The Huntingtonian alternative to global chaos is thus that “core states” should recognize and accept their responsibility as civilizational mini-hegemons. Unfortunately this advice will be of little value in “civilizations” that by Huntington’s own account lack a core state (Islamic, Latin American, Buddhist, African), or whose civilizational borders extend barely if at all beyond their core state (Hindu, Japanese). That already eliminates some 60 percent of the world’s current population from the hoped-for “international order based on civilizations.”
Huntington himself admitted that his new world order of core states was “most clearly visible” with respect to China, Russia, and the United States, in conjunction with that minority of the world that shares some civilizational kinship with them (Sinic, Orthodox, Western). Yet at this point the whole civilizational paradigm dwindles to insignificance. Huntington deserves credit for predicting in 1996 the future breakup of Ukraine. But one need not have read a word of him to see that, should hostilities there escalate tomorrow, NATO would be well advised to negotiate directly with Russia in order to prevent things spiraling out of control. One similarly does not have to call North Korea “Sinic” to see that China will be a linchpin of any eventual solution to the ongoing problems there.
Nor, for that matter, does one have to accept any civilizational paradigm in order to agree with Huntington’s admonition that we would be risking world war by intervening in some future China-Vietnam dispute in the South China Sea. In fact, although his thesis admonishes that China must be permitted to work out its own intra-civilizational disputes with its kin “Sinic” state, he could have made virtually the same point about a non-Sinic “Buddhist” state like Laos, Myanmar, or Cambodia. Huntington even documents how East Asian countries have been seeking to unite around areas of cultural commonality that they share in opposition to Western culture—this despite the fact that these countries overlap six different “civilizations” according to Huntington’s schema. We can expect such East Asian bandwagoning to continue into the future, given the rise of China in all its anti-Western cultural assertiveness (which Huntington naturally predicted). Since the “civilization” thus turns out not to be the highest level of cultural commonality as Huntington asserted it was, the Clash paradigm looks even weaker. Within the world of core states, at least, the Clash paradigm offers no obvious improvement on the traditional statecraft of great-power competition.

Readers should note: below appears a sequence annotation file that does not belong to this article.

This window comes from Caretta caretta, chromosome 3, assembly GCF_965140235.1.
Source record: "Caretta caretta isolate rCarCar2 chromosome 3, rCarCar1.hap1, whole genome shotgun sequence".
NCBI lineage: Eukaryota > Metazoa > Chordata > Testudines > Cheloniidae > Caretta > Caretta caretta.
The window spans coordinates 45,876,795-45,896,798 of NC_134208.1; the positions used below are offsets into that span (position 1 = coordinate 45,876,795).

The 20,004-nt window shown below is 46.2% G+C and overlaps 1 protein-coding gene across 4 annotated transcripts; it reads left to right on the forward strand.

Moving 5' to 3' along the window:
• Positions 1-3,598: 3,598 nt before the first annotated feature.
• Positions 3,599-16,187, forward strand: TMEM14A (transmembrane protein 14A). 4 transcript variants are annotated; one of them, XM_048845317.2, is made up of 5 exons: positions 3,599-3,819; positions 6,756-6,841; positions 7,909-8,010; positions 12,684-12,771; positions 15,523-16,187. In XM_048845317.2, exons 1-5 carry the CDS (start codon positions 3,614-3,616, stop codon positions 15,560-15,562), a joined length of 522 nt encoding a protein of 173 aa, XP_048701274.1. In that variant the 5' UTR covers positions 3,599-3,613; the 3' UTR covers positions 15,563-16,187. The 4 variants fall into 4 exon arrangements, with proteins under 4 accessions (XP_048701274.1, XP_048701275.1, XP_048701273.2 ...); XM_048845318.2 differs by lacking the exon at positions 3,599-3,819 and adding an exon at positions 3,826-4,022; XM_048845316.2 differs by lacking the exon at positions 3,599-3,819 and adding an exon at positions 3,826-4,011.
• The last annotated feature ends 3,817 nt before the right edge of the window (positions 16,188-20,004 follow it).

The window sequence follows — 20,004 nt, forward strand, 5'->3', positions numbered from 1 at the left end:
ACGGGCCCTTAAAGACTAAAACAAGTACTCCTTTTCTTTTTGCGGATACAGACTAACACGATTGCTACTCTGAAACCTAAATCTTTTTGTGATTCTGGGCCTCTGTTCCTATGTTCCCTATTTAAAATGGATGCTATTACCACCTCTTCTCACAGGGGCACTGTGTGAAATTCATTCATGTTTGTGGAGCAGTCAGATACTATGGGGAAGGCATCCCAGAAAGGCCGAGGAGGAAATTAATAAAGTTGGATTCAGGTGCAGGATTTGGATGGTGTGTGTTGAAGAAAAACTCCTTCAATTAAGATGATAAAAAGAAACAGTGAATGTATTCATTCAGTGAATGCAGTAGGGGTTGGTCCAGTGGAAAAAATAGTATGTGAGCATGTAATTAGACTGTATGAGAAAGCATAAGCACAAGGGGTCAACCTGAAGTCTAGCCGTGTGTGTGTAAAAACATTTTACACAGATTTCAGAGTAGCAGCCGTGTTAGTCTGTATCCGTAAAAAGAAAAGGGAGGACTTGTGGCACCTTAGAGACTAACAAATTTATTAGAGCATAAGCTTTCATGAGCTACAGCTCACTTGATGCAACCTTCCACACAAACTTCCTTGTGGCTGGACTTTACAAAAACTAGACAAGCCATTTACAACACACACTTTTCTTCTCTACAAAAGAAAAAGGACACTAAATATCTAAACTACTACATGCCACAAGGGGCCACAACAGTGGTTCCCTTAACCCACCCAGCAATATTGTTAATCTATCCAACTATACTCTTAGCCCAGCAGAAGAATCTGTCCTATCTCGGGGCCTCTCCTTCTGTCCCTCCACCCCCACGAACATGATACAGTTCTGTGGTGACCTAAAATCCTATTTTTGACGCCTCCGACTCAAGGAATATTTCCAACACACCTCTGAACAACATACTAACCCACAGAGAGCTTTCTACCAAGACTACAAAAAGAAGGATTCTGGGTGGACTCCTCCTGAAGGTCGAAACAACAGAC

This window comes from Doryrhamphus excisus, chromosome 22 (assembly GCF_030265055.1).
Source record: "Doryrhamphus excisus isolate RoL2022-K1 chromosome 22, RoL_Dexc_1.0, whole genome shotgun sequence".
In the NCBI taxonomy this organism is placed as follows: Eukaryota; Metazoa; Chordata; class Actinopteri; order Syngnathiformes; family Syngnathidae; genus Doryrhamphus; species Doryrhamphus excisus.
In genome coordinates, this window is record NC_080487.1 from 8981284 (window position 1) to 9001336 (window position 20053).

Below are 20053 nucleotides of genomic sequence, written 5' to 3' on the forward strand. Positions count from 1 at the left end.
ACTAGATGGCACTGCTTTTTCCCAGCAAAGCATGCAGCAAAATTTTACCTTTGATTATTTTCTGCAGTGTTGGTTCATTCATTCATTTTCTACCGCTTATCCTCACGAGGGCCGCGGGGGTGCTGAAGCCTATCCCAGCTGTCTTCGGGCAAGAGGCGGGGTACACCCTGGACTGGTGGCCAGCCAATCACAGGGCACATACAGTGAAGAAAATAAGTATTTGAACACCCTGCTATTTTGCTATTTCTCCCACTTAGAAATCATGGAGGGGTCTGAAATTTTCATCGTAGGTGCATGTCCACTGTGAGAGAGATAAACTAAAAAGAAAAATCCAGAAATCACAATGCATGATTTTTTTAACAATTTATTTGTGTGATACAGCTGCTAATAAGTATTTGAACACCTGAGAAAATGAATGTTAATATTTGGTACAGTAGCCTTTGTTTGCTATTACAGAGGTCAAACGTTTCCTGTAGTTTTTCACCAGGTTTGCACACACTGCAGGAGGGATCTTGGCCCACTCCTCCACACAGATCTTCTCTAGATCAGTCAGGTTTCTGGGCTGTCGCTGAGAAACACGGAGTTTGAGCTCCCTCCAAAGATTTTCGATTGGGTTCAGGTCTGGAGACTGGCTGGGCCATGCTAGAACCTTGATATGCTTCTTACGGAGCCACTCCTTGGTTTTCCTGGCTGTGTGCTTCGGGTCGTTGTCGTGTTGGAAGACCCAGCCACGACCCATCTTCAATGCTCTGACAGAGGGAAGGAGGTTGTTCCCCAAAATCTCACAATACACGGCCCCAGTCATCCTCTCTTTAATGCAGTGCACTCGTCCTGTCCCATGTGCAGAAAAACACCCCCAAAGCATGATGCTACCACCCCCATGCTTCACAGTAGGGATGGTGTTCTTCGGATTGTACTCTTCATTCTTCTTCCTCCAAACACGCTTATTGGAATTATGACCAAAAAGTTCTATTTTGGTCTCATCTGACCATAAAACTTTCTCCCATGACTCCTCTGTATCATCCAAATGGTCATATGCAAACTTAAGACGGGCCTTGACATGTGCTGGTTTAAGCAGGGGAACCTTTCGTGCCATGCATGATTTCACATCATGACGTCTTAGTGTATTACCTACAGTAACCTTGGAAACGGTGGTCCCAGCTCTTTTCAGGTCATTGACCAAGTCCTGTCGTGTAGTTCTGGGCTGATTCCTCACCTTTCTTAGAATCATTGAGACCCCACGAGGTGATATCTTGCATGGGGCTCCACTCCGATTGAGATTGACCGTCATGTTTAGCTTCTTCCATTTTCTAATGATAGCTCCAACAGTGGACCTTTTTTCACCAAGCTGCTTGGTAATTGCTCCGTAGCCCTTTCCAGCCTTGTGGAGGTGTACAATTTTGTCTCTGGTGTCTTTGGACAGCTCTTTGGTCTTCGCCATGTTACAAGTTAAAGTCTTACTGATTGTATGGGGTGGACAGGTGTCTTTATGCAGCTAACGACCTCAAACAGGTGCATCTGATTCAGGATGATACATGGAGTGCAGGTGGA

Even without a core state, Islamic civilization could become involved in a Huntingtonian “clash” if Muslim peoples were indeed developing a strong enough sense of common civilizational kinship to affect geopolitics, as Huntington claimed they were. He was struck that Islamic governments from Turkey, Iran, and Saudi Arabia to Pakistan and Malaysia had all set aside their differences to help support the Bosnian Muslims, and he predicted that Muslims throughout the world would be increasingly motivated by what they saw themselves as having in common over against non-Muslims. Yet he also shows extensive parallels between Europe’s Protestant Reformation and the massive late-20th-century sociopolitical movement that he rightly calls the Islamic Resurgence. That historical parallel alone should be enough to cast suspicion on any prediction of newly harmonious civilizational kinship among Muslims. And the subsequent 25 years have confirmed this suspicion. The Muslim world shows no evidence of coalescing around some stronger civilizational identity, even as it abundantly vindicates Huntington’s more general prediction of continued identity-based conflicts (in this case sectarian and/or ethnic).